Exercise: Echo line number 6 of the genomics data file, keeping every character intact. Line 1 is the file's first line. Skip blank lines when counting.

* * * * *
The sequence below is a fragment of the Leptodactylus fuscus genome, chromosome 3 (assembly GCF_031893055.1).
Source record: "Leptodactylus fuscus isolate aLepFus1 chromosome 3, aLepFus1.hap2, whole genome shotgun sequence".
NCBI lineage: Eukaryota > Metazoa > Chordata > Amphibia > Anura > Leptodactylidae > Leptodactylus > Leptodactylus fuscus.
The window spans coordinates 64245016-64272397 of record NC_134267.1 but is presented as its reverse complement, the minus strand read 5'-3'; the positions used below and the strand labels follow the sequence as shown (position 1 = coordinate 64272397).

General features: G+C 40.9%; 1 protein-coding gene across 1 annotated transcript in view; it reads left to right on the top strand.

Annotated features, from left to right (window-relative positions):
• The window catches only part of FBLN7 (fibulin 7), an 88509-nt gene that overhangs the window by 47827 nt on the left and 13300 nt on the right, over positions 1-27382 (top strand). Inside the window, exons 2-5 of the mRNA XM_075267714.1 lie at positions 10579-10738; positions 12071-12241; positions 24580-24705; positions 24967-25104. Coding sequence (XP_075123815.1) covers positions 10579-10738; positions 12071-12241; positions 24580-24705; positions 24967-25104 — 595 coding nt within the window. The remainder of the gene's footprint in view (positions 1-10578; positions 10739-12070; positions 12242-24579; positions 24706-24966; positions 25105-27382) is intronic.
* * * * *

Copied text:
Annotated features, from left to right (window-relative positions):